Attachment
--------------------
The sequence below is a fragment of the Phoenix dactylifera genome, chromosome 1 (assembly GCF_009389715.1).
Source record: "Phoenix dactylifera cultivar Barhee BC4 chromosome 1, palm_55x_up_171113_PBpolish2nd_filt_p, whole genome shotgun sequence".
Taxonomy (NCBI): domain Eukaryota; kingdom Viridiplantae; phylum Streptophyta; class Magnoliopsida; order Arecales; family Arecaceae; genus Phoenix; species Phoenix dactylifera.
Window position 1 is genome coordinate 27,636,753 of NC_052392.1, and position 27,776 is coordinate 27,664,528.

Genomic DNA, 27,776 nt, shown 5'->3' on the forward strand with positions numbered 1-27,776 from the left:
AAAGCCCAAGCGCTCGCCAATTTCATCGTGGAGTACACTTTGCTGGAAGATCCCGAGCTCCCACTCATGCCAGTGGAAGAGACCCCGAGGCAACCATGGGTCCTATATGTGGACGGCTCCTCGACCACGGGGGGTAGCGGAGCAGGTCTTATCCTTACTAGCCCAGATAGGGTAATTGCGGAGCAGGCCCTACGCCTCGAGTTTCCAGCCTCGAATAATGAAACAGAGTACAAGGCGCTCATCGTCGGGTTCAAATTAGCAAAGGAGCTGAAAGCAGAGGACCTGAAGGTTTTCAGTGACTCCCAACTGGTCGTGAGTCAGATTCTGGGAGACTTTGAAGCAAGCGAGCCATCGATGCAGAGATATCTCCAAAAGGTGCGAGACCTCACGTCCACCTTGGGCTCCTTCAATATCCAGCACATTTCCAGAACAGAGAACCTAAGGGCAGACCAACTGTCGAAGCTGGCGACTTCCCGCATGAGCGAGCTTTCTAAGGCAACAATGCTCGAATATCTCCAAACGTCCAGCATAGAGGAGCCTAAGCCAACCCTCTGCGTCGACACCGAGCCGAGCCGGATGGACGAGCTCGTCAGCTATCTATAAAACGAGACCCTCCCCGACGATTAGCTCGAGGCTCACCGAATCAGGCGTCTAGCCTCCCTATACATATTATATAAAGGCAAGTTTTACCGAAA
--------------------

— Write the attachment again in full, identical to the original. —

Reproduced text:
The sequence below is a fragment of the Phoenix dactylifera genome, chromosome 1 (assembly GCF_009389715.1).
Source record: "Phoenix dactylifera cultivar Barhee BC4 chromosome 1, palm_55x_up_171113_PBpolish2nd_filt_p, whole genome shotgun sequence".
Taxonomy (NCBI): domain Eukaryota; kingdom Viridiplantae; phylum Streptophyta; class Magnoliopsida; order Arecales; family Arecaceae; genus Phoenix; species Phoenix dactylifera.
Window position 1 is genome coordinate 27,636,753 of NC_052392.1, and position 27,776 is coordinate 27,664,528.

Genomic DNA, 27,776 nt, shown 5'->3' on the forward strand with positions numbered 1-27,776 from the left:
AAAGCCCAAGCGCTCGCCAATTTCATCGTGGAGTACACTTTGCTGGAAGATCCCGAGCTCCCACTCATGCCAGTGGAAGAGACCCCGAGGCAACCATGGGTCCTATATGTGGACGGCTCCTCGACCACGGGGGGTAGCGGAGCAGGTCTTATCCTTACTAGCCCAGATAGGGTAATTGCGGAGCAGGCCCTACGCCTCGAGTTTCCAGCCTCGAATAATGAAACAGAGTACAAGGCGCTCATCGTCGGGTTCAAATTAGCAAAGGAGCTGAAAGCAGAGGACCTGAAGGTTTTCAGTGACTCCCAACTGGTCGTGAGTCAGATTCTGGGAGACTTTGAAGCAAGCGAGCCATCGATGCAGAGATATCTCCAAAAGGTGCGAGACCTCACGTCCACCTTGGGCTCCTTCAATATCCAGCACATTTCCAGAACAGAGAACCTAAGGGCAGACCAACTGTCGAAGCTGGCGACTTCCCGCATGAGCGAGCTTTCTAAGGCAACAATGCTCGAATATCTCCAAACGTCCAGCATAGAGGAGCCTAAGCCAACCCTCTGCGTCGACACCGAGCCGAGCCGGATGGACGAGCTCGTCAGCTATCTATAAAACGAGACCCTCCCCGACGATTAGCTCGAGGCTCACCGAATCAGGCGTCTAGCCTCCCTATACATATTATATAAAGGCAAGTTTTACCGAAA